Beyond the beaten path: Experiencing Chicago as a tourist

 In Chicago

I’m a tourist.

No, not the fanny-pack wearing type who pulls out his big printed map from 1990 looking around the city for the best tourist traps to hit.

I’m a tourist, who happens to also be a photographer.

You see, Chicago’s not my hometown — I’m from Grand Rapids, Mich. But I do visit the Windy City quite often. I come once a year with my family, once a year for the Out of Chicago Conference in June, and usually at least one more time just for the heck of it.

So when I do come to Chicago, I try to squeeze as much photographing in as possible. And while I’ve certainly loved spending time at “The Bean,” Michigan Avenue and the Macy’s Christmas displays, I enjoy taking my photography a bit off the beaten path.

Whenever I leave my Michigan roots, I try to at least have somewhat of a plan in place, trying to find unique locations to photograph. Sometimes I shoot cityscapes, other times I shoot graffiti and people.

And while I’ve by no means been able to work my way around Chicago as much as I have liked over the years, there are a few key places I’ve found offer a different experience for tourist photography.

I haven’t been to all these places. But they’re on my shortlist for sure. And with a little assistance from my Chicago friends, these are my top five places to check out when visiting the Windy City:

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1. Wicker Park Architecture and Alleyways

Wicker Park was introduced to me just last June, on a photowalk with Giulio Sciorio during the Out of Chicago Conference. It’s a completely urban atmosphere, far from the skyscrapers you’re used to seeing in the heart of downtown.

I found a lot on this two hour photowalk. Everything from stickers on light posts to a really cool vintage photography store.

My favorite, though, was the graffiti. We found a lot of it. And it was truly a work of art, stationed behind retail stores and underneath bridges. It was colorful, unique and super interesting. So much so that this is probably my number one recommendation to any photographer. If you haven’t explored the streets of Wicker Park, you’ve gotta check it out.

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2. Chicago Pedway

This is truly a hidden gem. It’s a network of tunnels, connecting buildings all over the Loop. I caught a brief glimpse of this during a December 2014 trip, when I visited the James R. Thompson Center (above) for lunch.

The fact that these tunnels run all throughout the city is reason enough to check it out. You never know what you’ll find. It covers more than 40 b locks in the Central Business District!

3. Pilsen Neighborhood

There are several reasons why the Pilsen Neighborhood sticks out.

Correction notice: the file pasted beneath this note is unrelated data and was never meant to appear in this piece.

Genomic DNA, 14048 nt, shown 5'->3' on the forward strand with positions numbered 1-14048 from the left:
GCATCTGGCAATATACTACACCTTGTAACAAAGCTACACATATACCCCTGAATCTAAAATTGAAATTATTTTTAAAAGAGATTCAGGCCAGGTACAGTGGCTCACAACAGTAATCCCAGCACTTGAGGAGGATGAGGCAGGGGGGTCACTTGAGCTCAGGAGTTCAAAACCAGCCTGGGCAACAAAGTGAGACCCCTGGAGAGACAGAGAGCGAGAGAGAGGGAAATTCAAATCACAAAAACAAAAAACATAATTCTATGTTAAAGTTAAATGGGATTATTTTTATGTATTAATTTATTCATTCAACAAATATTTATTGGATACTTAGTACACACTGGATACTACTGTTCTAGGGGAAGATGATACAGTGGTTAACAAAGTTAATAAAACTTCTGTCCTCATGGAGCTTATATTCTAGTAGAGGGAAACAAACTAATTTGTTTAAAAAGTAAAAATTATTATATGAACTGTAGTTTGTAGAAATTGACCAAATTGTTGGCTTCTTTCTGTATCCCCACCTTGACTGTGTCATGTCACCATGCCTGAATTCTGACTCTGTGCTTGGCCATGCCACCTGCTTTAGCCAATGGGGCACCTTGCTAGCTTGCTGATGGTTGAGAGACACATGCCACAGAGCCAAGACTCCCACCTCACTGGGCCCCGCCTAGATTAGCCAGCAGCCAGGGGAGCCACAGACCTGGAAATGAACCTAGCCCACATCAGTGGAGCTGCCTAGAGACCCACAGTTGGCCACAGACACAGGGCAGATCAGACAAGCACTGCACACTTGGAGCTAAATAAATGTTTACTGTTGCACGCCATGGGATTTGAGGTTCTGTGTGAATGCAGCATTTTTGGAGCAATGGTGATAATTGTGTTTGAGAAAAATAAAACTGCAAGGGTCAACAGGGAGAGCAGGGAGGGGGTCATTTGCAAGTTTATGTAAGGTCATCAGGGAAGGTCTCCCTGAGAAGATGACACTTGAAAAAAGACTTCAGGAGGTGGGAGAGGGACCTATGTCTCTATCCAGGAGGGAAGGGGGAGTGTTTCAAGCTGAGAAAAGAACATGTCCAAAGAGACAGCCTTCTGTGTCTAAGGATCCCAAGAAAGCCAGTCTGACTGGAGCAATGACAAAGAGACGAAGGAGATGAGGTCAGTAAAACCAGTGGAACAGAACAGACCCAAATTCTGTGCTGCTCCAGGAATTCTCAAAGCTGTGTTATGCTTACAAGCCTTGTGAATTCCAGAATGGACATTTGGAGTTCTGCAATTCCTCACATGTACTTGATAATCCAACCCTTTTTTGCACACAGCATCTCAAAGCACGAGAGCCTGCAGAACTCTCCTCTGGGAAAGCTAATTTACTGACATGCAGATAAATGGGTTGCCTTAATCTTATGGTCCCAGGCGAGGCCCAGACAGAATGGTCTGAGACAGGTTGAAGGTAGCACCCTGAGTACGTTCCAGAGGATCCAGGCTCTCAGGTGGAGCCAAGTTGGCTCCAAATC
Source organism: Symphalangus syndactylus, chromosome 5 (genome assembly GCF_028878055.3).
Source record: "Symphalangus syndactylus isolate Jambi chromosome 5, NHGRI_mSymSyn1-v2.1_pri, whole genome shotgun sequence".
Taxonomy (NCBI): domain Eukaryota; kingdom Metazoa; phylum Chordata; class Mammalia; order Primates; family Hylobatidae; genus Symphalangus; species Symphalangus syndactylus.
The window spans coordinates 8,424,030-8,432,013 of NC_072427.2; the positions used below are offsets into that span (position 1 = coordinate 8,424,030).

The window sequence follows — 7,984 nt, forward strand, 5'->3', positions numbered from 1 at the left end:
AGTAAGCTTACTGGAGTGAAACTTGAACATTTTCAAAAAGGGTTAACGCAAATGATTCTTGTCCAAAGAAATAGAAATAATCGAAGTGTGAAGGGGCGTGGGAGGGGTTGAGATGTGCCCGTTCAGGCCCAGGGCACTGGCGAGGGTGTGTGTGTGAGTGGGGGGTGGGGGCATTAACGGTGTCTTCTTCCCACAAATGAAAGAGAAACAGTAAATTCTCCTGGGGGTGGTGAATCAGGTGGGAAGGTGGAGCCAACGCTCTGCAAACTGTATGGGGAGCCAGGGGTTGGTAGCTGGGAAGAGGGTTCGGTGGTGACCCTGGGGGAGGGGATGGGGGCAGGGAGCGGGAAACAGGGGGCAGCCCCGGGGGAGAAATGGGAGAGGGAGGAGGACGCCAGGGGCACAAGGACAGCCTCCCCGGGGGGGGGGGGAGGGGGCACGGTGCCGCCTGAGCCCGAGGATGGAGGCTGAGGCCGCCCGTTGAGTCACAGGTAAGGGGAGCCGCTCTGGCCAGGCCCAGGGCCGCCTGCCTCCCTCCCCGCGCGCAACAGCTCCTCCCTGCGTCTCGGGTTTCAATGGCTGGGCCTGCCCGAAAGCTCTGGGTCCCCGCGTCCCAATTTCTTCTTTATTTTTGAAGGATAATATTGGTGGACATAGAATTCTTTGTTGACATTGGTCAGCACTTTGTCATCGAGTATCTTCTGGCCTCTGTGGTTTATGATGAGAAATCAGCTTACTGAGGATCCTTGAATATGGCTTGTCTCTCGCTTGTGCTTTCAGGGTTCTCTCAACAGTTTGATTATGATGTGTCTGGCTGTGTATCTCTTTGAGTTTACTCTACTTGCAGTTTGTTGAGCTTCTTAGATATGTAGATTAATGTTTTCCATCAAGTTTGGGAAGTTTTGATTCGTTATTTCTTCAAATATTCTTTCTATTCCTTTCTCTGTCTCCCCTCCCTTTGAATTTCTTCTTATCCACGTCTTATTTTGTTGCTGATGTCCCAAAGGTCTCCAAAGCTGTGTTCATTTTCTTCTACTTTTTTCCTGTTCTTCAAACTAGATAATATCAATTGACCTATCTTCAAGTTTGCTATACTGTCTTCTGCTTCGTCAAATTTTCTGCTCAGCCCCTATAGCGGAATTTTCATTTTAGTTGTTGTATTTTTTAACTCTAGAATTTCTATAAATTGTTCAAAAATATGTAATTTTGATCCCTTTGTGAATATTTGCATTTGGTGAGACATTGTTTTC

Walk down any street and you’re sure to see murals and street art galore. There are tall churches, theatre, art and really unique and diverse restaurants.

Everything’s colorful, making for absolutely breathtaking images that you probably won’t be able to find anywhere else in the Chicago area.

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4. The University Club of Chicago

The University Club is truly a gem. I was lucky enough to gain access to this, courtesy of a bellhop and Levi Sim, in June 2014.

The architecture is absolutely breathtaking. It actually reminds me of a Harry Potter novel…without the wizards.

But the University Club has magic in its own right. The details in the building are fragile yet amazing. The light fixtures, the carpet, the ceilings, the stained glass windows…I could go on. There’s a library that is unlike everything I have ever seen. And the views here are absolutely incredible, overlooking Millennium Park.

It’s like taking a step back in time…and it’s a step you’re sure to never forget.

5. Big Monster Toys

This is the spot I’m most excited to check out. Just a short walk from the Loop, BMT is a huge space where toys are designed and invented.

In terms of photos, there’s only one thing to see — a giant door.

That’s right — BMT isn’t actually open to the public. But outside of its offices sits a giant door, with a huge monster standing behind the glass looking out on to the street.

Now that might not seem like much. But if you go to BMT’s Facebook place page, you’ll see picture upon picture of people trying to turn the doorknob, with the monster looking on. It makes for a rather cartoony and magical experience — one I can only relate to Toon Town at Disney World.

I could go on. The CTA stations, Lincoln Park, Kinzie Street Bridge…there are so many things in Chicago to photograph, and I discover something new every time I visit.

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